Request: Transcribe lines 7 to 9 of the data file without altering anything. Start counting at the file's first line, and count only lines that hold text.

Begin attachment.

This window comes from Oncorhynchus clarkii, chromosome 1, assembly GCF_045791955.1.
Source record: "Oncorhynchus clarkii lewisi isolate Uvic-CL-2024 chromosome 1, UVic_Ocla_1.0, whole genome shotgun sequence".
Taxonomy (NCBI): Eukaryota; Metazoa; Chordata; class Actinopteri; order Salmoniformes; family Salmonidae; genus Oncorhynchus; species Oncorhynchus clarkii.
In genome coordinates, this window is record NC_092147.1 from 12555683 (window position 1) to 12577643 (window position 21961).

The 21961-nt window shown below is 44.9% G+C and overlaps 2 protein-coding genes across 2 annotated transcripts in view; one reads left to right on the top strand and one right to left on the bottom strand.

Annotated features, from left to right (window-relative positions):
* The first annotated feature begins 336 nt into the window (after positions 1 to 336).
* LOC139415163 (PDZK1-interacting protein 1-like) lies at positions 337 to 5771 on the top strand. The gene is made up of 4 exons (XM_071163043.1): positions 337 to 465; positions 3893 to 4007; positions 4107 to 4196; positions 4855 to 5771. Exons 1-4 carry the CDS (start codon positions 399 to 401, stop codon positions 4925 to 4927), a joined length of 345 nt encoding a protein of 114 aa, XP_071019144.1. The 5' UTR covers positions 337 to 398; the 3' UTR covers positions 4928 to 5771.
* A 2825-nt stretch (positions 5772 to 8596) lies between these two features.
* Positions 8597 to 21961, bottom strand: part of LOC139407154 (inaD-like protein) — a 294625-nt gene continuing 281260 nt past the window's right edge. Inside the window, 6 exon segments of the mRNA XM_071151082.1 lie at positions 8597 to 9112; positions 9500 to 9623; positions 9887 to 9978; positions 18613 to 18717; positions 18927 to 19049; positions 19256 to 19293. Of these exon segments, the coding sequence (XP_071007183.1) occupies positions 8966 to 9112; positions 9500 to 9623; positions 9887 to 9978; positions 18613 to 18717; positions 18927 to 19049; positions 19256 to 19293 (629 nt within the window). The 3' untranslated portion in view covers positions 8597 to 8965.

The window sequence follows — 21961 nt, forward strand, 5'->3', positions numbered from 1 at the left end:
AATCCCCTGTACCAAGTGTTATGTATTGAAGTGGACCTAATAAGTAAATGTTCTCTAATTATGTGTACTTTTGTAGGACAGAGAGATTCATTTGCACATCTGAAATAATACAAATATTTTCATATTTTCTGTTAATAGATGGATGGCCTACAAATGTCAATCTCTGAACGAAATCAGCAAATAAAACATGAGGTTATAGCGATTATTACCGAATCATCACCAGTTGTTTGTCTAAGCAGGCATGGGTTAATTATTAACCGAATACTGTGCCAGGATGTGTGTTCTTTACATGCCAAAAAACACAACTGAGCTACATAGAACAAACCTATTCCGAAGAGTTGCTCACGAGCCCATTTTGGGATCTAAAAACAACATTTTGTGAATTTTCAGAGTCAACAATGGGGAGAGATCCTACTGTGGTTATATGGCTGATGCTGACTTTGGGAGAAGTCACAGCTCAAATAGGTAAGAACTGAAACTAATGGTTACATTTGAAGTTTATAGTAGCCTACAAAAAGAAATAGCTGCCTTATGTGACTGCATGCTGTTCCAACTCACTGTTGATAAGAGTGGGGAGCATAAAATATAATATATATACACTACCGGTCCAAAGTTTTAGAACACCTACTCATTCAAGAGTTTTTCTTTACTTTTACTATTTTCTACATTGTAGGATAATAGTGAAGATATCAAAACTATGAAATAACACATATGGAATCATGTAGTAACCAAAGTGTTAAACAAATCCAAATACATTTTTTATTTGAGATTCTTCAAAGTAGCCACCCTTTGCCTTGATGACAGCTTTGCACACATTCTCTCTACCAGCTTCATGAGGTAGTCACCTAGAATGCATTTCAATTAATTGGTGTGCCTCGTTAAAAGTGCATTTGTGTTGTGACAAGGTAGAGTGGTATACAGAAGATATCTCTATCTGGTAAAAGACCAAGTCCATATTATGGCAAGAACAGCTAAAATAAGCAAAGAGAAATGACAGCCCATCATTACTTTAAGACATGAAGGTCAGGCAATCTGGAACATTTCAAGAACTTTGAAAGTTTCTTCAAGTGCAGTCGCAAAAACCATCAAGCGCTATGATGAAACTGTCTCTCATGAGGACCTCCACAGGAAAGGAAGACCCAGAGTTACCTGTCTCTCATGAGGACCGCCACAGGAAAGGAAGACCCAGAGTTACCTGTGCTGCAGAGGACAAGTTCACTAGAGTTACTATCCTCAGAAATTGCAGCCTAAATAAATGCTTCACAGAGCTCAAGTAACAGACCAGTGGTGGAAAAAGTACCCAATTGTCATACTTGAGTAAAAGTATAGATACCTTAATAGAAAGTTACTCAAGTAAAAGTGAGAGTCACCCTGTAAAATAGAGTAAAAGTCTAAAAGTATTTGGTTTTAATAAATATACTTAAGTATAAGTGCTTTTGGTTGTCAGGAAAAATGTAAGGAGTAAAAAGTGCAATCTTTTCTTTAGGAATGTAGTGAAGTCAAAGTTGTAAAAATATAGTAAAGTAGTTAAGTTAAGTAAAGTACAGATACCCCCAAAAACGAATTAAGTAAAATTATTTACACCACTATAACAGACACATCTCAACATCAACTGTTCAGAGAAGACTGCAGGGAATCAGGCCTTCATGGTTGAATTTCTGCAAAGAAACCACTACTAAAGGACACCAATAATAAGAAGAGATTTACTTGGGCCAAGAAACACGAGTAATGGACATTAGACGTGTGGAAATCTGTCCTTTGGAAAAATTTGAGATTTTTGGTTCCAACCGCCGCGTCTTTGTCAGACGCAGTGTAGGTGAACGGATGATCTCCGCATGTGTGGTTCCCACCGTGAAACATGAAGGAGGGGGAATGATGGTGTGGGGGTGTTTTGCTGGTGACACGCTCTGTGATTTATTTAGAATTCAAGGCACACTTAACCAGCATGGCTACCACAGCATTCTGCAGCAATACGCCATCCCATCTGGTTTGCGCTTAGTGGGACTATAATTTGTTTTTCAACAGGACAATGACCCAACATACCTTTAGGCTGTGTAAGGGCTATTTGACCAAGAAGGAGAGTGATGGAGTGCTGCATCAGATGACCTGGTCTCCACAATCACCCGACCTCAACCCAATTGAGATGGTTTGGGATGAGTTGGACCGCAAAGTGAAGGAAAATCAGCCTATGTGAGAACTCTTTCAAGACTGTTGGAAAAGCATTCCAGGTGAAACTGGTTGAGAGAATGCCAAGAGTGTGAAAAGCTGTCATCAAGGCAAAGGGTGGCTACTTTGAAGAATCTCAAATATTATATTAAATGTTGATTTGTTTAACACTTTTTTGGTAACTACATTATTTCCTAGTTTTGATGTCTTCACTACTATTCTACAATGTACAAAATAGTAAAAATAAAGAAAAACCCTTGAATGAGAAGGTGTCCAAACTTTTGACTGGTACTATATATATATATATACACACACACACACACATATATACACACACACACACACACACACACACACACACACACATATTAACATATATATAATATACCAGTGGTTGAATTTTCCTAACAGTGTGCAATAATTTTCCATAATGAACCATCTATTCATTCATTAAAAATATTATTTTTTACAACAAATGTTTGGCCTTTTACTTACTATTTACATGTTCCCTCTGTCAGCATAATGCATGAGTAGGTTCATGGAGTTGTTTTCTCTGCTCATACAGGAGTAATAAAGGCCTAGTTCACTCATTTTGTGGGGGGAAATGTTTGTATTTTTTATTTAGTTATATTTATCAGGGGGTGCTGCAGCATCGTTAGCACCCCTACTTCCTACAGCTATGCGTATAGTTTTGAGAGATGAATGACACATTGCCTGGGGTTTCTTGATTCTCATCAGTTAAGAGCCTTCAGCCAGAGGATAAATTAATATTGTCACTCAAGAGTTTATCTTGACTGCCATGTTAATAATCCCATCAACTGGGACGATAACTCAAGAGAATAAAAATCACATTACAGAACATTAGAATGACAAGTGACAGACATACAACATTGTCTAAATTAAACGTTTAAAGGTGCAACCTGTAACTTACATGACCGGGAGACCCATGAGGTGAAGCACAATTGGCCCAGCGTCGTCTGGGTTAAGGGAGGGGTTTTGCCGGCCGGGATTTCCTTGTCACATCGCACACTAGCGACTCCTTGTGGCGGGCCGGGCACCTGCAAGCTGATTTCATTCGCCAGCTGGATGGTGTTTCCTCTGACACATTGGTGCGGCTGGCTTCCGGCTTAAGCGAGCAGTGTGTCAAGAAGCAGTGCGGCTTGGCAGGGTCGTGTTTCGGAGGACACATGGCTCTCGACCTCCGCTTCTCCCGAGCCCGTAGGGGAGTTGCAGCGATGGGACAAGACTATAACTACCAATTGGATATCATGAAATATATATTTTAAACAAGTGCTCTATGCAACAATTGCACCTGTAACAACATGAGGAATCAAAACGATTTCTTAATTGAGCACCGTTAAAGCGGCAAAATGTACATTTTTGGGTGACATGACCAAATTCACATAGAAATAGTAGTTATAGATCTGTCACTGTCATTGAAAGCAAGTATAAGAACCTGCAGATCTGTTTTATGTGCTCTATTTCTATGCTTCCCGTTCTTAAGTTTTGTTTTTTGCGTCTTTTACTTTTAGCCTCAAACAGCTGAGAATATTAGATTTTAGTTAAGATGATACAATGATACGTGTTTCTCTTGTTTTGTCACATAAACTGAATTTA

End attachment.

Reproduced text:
* The first annotated feature begins 336 nt into the window (after positions 1 to 336).
* LOC139415163 (PDZK1-interacting protein 1-like) lies at positions 337 to 5771 on the top strand. The gene is made up of 4 exons (XM_071163043.1): positions 337 to 465; positions 3893 to 4007; positions 4107 to 4196; positions 4855 to 5771. Exons 1-4 carry the CDS (start codon positions 399 to 401, stop codon positions 4925 to 4927), a joined length of 345 nt encoding a protein of 114 aa, XP_071019144.1. The 5' UTR covers positions 337 to 398; the 3' UTR covers positions 4928 to 5771.
* A 2825-nt stretch (positions 5772 to 8596) lies between these two features.